Thursday, October 29, 2009

On average, how much do workers pay for health insurance coverage?

For weeks, the Associated Press has been running a series of thumbnail sketches detailing different aspects of the health insurance reform debate going on in Congress.

Today's, published locally in the Seattle Times, answers one of the most frequent questions we get at the Washington state insurance commissioner's office: On average, how much do people pay for health coverage?

For the answer, the AP turned to the Kaiser Family Foundation's 2009 survey, which found that employer-provided coverage for one worker costs an average of $4,824 a year, with the worker paying an average of $779.

To cover a family, the cost is $13,375, with the worker paying $3,515.

But click on both links -- there's more data there about what those costs might look like in a few years, and some discussion about the potential effect of federal reform.

Insurance news: Health insurance gift cards at the supermarket, "cowboys" underpricing coverage, and Aetna's financials...

The health insurance reform news today is dominated by House Democrats unveiling their legislation, including a public option. Here's the LA Times' take.

The Washington Post's Ezra Klein takes up the interesting question: Will Any States Actually Opt Out of the Public Plan?

And the Miami Herald discovers a surprising development at the local Winn-Dixie: Gift cards to help pay for health insurance.

Here in rainy Washington state, insurance commissioner Mike Kreidler's calling for legislation to help a flood-threatened area south of Seattle get coverage. An insurers' group argues that the proposal "comes too soon and goes too far," acording to this article in Insurance Journal.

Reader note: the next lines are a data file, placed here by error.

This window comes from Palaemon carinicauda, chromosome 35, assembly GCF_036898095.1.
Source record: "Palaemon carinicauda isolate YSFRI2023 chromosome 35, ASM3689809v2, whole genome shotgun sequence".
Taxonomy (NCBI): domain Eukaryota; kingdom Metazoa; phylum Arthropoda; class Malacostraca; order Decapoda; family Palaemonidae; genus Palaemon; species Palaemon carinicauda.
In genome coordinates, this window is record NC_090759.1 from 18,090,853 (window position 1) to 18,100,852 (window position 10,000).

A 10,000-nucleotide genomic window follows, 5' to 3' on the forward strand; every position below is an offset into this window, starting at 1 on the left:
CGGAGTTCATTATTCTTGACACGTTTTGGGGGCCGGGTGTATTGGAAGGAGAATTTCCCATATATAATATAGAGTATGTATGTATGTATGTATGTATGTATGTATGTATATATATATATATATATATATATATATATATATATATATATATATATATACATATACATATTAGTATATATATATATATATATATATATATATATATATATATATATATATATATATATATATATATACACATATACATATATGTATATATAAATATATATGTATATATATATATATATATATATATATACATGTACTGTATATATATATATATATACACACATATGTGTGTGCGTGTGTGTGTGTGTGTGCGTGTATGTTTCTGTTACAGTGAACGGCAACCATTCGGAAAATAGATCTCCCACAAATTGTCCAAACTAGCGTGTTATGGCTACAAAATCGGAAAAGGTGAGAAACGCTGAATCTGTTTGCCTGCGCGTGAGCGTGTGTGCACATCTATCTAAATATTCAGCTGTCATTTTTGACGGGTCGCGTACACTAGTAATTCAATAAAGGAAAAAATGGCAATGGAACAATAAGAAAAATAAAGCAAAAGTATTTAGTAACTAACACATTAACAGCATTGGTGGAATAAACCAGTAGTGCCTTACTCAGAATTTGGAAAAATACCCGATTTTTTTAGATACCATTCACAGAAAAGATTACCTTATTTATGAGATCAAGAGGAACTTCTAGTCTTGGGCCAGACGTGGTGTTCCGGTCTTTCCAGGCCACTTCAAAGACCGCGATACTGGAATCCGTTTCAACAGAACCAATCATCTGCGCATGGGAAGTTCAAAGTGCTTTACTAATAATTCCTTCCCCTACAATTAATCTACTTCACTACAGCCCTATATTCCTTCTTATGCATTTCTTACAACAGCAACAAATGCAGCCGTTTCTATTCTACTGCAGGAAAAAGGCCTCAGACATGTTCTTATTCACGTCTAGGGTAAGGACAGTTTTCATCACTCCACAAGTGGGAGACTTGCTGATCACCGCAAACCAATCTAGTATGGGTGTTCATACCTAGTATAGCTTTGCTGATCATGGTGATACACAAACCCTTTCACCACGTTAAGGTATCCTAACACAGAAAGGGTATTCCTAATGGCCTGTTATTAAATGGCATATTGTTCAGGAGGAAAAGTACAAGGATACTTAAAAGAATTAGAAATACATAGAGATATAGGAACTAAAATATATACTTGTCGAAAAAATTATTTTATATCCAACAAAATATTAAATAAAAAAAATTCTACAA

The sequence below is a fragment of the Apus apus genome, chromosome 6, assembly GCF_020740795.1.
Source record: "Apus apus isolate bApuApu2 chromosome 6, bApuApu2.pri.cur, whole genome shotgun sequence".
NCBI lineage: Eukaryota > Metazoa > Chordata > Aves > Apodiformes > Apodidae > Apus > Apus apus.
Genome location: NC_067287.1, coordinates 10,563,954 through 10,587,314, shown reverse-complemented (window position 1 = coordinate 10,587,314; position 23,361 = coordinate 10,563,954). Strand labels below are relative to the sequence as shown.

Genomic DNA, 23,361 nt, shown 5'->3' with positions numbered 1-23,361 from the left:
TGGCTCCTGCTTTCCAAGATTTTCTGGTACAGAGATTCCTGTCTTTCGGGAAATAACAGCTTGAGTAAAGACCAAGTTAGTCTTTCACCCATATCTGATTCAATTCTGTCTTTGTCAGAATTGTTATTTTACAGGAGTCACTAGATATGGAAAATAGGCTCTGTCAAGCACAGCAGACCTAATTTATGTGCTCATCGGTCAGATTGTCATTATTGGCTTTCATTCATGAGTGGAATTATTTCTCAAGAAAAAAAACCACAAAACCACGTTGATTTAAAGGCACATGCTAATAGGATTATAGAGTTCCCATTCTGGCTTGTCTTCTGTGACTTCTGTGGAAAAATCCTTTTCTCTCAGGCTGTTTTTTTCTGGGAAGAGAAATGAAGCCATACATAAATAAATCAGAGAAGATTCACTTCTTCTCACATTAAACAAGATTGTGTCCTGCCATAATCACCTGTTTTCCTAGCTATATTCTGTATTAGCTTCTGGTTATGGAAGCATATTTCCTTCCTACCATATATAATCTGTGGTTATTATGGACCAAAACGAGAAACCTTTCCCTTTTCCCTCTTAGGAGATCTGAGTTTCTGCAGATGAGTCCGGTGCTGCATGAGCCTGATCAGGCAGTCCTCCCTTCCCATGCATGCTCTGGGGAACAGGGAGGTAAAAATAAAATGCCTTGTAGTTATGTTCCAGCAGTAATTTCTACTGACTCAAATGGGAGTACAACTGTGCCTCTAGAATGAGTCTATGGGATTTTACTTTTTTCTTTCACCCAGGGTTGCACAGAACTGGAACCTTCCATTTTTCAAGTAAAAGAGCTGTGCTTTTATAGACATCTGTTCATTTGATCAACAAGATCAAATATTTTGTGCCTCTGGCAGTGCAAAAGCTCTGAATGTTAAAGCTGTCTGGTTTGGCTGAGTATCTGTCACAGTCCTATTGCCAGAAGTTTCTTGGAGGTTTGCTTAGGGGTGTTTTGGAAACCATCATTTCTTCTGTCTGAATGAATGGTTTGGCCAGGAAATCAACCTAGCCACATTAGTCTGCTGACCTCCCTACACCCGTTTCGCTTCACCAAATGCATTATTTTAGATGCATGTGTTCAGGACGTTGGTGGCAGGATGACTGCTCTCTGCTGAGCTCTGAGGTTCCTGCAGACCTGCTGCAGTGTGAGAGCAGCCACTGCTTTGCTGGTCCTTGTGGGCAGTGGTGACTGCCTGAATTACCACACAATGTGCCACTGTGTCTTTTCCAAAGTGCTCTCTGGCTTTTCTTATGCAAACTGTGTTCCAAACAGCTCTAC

There's an interesting story on the Bloomberg wire: Zurich-based Ace Ltd. CEO Evan Greenberg says that insurers are underpricing their policies, "with `cowboys' setting unreasonable rates for coverage." The article quotes another executive as saying that rates may not increase until 2011 as insurers compete for business in a shrinking market. The story also comes on the heels of this report (which, yes, I blogged about yesterday) which talks about the possibility of a long-term reduction in insurers' investment returns. (See page 57.)

At Aetna, meanwhile, 3Q profit grew 18 percent, with executives saying in an AP story that they "finally have a handle on rising medical costs" that hurt profits earlier.

Insurance news: New report about climate and challenges for insurers

A new report from the Insurance Information Institute talks about the nation's financial crisis and how it's hit insurers. It includes an excellent overview of the recession compared to how far/quick the nation's bounced back from previous downturns.

Among the points in the 110-page report: that state and local government finances are in dire straits, with "large, long-term cuts necessary to align spending with shrinking tax revenues." And study author Robert Hartwig says the issues and threats facing insurers include larger-than-usual recent losses, long-term reductions in investment earnings, and the threat of inflation eating further into those earnings.

(Here's a PowerPoint link to the same presentation.)